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SPRING 2012

miracles in VOLUME XV

turning donations

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MIRACLES

changing the

GAME

IN MEDICAL RESEARCH

Heart A MATTER OF

the

Champion Child

Celebrates Important Milestone

NO. I


SPRING 2012

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forward

moving

We’re celebrating three great events in 2012 to support Children’s Hospital Foundation. Dust off your dancing shoes and save those quarters as we gear up to make 2012 an unforgettable year.

children’s hospital foundation BOARD PRESIDENT Brent Hensley

BOARD MEMBERS

MIRACLE MILE OF QUARTERS The Children’s Atrium June 3, 2012 – Noon to 5:00 p.m.

The 3rd Annual Mile of Quarters event is scheduled for Sunday, June 3, 2012 alongside the Children’s Miracle Network Hospitals Telecast with KOCO Eyewitness News 5. We are excited for Oklahoma Kiwanis Clubs to join together in this effort to make miracles happen for Oklahoma’s children. Stop by any local freestanding Arvest Bank during the month of April or May or to the Children’s Hospital Foundation office and drop off your donation. You may also bring your quarters to the Children’s Atrium on June 3.

DANCING FOR A MIRACLE

National Cowboy & Western Heritage Museum August 11, 2012 – 6:00 p.m.

The excitement is mounting as Children’s Hospital Foundation prepares for its 5th anniversary celebration of Dancing for a Miracle. KOCO TV-5 anchor, Anita Blanton, will partner with Fox 25 Meteorologist Jeff George, to emcee the event. The evening will be hosted by Taylor Treat-Burget, Miss Oklahoma 2009. The event will also feature Miss America 2007 and KWTV news anchor, Lauren Nelson-Faram, along with show producers Lee and Marcy Harpe of Harpe’s Dance, Inc. Some of Oklahoma’s finest celebrity men and women, from sports to medicine, and business to entertainment, will take to the stage as they dance to raise funds to provide the best medical care possible for Oklahoma’s children. For sponsorship opportunities and reservations, call (405) 271-8430.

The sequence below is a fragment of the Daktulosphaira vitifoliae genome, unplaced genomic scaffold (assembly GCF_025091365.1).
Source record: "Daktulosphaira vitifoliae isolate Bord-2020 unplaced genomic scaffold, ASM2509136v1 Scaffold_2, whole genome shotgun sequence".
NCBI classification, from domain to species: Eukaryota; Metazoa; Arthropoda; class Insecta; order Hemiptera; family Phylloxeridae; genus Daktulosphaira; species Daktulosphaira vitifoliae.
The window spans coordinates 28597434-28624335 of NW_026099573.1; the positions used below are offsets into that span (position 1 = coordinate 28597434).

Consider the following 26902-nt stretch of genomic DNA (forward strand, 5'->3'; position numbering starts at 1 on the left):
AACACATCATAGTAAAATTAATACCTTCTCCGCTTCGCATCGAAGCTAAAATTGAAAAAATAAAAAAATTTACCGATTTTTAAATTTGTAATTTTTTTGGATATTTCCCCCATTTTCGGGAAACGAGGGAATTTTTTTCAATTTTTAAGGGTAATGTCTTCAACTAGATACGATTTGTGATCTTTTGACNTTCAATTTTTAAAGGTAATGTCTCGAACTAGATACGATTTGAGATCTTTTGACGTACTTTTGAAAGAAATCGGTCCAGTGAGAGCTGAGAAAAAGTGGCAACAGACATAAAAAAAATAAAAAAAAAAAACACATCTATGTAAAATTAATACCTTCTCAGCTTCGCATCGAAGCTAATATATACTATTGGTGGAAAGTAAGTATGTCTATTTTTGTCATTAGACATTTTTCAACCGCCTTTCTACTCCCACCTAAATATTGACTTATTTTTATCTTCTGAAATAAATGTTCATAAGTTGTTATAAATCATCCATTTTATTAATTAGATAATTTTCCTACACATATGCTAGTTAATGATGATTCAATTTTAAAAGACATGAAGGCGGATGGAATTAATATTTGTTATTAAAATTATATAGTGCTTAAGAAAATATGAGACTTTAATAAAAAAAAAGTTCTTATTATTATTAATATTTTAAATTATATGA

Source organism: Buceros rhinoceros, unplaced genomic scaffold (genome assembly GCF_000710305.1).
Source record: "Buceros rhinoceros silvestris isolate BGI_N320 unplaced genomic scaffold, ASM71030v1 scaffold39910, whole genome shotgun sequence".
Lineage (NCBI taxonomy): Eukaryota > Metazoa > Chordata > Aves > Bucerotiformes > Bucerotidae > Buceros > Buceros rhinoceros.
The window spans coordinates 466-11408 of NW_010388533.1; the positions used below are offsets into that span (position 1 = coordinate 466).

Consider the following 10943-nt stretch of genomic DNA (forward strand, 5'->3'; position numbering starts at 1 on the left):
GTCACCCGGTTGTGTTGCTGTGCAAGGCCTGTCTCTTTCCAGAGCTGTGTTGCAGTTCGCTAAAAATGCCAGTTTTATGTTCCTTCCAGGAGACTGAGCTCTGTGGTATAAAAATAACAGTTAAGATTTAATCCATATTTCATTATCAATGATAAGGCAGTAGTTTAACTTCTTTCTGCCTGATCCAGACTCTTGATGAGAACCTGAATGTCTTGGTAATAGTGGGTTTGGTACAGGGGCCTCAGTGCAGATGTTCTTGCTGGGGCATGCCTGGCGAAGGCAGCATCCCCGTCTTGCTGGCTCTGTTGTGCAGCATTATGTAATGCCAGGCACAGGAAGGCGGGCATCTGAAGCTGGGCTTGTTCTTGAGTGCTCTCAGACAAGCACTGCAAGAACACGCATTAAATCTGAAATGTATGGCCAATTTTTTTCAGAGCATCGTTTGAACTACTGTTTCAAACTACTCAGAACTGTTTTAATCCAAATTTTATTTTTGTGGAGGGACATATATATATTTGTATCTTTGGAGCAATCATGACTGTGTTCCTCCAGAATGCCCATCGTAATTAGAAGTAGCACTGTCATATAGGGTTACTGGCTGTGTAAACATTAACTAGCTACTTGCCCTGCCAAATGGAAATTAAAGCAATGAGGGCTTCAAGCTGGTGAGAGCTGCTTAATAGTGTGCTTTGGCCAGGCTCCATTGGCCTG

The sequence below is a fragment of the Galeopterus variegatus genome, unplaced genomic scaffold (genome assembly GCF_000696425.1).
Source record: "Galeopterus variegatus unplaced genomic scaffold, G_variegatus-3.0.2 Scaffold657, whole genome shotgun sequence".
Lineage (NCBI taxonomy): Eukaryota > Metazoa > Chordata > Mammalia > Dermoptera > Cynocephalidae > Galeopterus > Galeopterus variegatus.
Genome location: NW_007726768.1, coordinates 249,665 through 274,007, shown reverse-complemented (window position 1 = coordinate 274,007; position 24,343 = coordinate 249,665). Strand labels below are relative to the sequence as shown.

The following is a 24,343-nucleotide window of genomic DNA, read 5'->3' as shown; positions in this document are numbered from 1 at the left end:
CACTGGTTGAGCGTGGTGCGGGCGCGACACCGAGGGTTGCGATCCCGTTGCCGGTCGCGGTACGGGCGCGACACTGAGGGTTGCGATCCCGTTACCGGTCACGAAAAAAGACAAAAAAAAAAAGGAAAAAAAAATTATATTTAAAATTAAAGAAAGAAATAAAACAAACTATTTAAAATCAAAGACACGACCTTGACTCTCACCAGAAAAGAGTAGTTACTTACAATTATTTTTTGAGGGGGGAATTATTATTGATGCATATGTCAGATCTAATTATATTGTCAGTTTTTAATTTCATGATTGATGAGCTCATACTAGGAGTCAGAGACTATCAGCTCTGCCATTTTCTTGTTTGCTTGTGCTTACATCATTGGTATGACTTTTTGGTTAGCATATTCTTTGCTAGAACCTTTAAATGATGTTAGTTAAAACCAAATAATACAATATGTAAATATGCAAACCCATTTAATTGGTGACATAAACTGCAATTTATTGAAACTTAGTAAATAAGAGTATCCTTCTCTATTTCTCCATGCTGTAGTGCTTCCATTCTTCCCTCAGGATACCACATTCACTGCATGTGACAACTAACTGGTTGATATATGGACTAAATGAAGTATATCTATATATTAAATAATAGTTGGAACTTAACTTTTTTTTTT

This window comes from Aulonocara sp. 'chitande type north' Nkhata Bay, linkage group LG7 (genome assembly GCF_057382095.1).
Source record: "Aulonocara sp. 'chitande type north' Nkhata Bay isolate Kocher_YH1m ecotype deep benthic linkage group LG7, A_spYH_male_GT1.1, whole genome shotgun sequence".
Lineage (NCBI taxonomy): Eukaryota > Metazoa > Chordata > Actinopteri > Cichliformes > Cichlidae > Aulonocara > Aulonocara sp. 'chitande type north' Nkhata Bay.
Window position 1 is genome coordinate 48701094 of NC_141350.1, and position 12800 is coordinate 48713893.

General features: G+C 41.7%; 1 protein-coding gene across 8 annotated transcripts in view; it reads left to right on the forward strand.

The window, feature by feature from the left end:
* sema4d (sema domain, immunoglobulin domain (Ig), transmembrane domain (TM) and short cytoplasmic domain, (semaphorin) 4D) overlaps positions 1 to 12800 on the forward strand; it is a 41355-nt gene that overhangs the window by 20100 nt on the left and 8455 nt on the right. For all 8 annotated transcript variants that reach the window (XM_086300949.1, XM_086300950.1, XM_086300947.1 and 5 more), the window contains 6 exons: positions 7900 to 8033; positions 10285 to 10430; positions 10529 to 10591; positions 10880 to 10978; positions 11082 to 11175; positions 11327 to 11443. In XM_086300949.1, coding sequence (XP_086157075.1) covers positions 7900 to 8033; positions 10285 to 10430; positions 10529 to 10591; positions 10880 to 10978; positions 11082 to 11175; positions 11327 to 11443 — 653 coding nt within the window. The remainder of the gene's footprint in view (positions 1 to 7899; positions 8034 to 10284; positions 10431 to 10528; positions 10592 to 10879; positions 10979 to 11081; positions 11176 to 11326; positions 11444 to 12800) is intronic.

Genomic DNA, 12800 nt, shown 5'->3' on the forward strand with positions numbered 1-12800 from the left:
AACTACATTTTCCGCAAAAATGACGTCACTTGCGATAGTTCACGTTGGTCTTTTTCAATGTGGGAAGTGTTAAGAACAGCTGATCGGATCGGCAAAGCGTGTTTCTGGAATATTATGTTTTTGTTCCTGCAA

CHILDREN’S STARLIGHT BALL Oklahoma City Golf and Country Club November 30, 2012 – 6:30 p.m.

The Oklahoma City Golf and Country Club will transform into a dazzling paradise for the 2012 Children’s Starlight Ball, led by Event Chairs Kirsten and David Griffin along with Honorary Co-Chairmen, Jeanetta and Everett Dobson. Over 550 guests will experience the grandeur that takes them beyond the expected and into the extraordinary. Events such as the Children’s Starlight Ball play an important role because the health of Oklahoma’s children relies on the community’s generosity to support vital pediatric research, education and clinical care. For reservations and sponsorship opportunities, call (405) 271-6050.

Ashley Altshuler Gary Batton Judy Blazek Kristen Bohanon Karen Browne Wayne Case Barbara Crandall, Ph.D. Jeanetta Dobson Jana Evans Christy Everest Mary FitzSimons Stephen M. Foskin Sarah Geiger Laurie Givens Kirsten Griffin John E. Grunow, M.D. Richard Lee Hauschild, Jr. Sue Homsey Whitney Hooten Dan Howard David Huffman Michael E. Joseph Chip Keating Tom Kelly Bill Lance Joe Lewallen Dave Maloney Desmond Mason Scott Meacham Paul Milburn Garrett F. (Bud) Miles Justin Naifeh Drew Neville Susan Porter William S. Price Leslie Rainbolt, M.D. Pat Schonwald Harrison Smith, Ph.D. Charles Spicer Terrence L. Stull, M.D. Vic Thate Debbie Trachtenberg Stanton Young

EXECUTIVE DIRECTOR Kathy McCracken

CMNH DIRECTOR Jan Dunham

ANNUAL FUND AND SPECIAL EVENTS DIRECTOR Liz Young

“Donating Made Easy” Text CMN4Kids to 50555 to donate $5 to Children’s Hospital Foundation. Every dollar helps save a precious life!

COMMUNICATIONS DIRECTOR Jennifer Patterson

MIRACLES IN MOTION

800 Research Parkway, Ste. 150 Oklahoma City, OK 73104 888.229.KIDS 405.271.6050

www.okchf.org


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Changing the Game in Medical Genetics Research RESEARCH OUTCOMES ARE SAVING OKLAHOMA’S CHILDREN AT THE VERY CORE- THE GENE